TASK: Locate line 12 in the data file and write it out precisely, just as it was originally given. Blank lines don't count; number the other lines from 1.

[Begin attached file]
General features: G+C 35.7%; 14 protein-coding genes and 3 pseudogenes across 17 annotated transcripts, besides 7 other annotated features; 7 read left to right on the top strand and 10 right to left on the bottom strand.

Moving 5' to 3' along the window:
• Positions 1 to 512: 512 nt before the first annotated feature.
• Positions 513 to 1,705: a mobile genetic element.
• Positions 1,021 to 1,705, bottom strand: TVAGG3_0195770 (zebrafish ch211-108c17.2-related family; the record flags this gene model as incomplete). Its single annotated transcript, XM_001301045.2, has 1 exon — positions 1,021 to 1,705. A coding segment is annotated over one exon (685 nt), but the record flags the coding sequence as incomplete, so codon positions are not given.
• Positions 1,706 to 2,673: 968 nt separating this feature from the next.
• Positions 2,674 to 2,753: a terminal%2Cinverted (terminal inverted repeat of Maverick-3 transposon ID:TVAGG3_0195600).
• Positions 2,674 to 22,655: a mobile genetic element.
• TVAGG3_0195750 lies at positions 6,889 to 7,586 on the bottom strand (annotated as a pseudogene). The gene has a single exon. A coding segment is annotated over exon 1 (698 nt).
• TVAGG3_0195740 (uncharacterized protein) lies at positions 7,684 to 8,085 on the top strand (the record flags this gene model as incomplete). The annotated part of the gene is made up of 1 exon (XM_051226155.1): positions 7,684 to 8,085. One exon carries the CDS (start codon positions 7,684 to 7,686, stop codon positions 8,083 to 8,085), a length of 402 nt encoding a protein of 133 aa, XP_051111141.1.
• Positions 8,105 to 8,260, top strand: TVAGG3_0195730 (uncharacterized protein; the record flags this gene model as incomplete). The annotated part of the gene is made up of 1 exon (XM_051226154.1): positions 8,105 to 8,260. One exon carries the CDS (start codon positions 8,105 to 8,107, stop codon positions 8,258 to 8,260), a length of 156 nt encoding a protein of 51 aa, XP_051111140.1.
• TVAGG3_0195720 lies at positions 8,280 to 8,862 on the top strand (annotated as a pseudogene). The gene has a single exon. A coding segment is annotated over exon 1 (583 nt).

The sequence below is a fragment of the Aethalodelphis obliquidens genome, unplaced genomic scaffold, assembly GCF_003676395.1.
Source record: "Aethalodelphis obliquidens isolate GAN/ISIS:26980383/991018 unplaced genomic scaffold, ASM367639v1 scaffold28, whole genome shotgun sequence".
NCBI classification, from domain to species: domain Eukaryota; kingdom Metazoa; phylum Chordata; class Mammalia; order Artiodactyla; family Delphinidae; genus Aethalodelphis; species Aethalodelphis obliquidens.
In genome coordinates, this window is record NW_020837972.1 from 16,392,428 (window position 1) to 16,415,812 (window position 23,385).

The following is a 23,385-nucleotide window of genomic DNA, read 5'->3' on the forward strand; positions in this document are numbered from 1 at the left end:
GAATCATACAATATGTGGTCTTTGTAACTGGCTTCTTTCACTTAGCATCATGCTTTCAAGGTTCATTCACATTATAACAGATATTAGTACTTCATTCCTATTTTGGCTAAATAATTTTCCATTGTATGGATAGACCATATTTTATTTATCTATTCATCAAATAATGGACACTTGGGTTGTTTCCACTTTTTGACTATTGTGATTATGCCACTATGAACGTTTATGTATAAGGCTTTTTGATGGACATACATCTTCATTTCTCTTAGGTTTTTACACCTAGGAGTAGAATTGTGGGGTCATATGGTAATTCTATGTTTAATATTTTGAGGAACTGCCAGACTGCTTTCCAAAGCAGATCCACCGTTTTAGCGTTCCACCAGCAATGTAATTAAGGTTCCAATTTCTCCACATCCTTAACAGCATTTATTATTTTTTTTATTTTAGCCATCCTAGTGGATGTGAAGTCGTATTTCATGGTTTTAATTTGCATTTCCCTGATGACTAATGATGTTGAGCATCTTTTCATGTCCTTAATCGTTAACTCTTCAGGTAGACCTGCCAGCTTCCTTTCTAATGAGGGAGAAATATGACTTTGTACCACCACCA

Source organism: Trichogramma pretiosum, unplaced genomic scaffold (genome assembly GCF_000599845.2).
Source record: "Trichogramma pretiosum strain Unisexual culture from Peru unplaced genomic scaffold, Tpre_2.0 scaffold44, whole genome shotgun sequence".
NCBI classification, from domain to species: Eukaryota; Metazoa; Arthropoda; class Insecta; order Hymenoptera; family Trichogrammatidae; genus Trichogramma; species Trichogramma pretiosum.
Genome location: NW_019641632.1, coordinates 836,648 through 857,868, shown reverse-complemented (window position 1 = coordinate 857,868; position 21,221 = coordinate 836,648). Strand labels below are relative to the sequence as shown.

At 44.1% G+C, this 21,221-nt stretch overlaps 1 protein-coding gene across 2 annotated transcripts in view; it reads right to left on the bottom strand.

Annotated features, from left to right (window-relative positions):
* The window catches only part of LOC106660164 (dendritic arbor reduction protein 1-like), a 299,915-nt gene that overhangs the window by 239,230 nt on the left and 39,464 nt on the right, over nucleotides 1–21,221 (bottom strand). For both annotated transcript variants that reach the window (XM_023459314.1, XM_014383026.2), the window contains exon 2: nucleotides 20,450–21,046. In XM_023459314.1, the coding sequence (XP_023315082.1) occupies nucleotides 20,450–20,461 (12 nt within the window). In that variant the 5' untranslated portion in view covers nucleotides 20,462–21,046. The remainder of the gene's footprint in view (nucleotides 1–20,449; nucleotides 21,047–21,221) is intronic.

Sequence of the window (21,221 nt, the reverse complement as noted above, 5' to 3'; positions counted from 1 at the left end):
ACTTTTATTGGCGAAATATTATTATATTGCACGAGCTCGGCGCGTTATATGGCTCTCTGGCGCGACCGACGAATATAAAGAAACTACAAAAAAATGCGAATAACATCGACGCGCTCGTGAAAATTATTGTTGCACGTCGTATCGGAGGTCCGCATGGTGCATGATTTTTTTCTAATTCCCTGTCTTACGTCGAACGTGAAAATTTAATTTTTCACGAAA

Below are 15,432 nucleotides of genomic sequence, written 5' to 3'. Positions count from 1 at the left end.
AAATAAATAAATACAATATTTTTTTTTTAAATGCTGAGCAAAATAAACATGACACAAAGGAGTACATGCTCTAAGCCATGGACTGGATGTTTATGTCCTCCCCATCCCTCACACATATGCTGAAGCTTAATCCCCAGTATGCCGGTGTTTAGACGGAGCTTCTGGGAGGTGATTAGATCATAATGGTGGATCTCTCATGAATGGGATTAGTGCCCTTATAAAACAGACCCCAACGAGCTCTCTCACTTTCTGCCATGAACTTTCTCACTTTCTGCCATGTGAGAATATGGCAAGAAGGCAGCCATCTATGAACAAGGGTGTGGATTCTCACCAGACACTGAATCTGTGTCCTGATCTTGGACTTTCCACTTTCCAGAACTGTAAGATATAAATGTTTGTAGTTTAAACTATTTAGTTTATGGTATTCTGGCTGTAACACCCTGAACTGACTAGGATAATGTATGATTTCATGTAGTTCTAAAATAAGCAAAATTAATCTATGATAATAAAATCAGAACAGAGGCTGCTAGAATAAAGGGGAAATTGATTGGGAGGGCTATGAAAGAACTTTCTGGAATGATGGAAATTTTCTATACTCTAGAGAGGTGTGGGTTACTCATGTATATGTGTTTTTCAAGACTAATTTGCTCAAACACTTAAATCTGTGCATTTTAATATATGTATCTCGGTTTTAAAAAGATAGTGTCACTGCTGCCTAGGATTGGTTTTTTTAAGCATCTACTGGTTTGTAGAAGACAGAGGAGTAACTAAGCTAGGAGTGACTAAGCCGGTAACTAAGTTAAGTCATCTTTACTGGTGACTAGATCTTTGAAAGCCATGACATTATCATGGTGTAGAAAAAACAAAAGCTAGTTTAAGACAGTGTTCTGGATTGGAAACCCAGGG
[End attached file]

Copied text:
• TVAGG3_0195720 lies at positions 8,280 to 8,862 on the top strand (annotated as a pseudogene). The gene has a single exon. A coding segment is annotated over exon 1 (583 nt).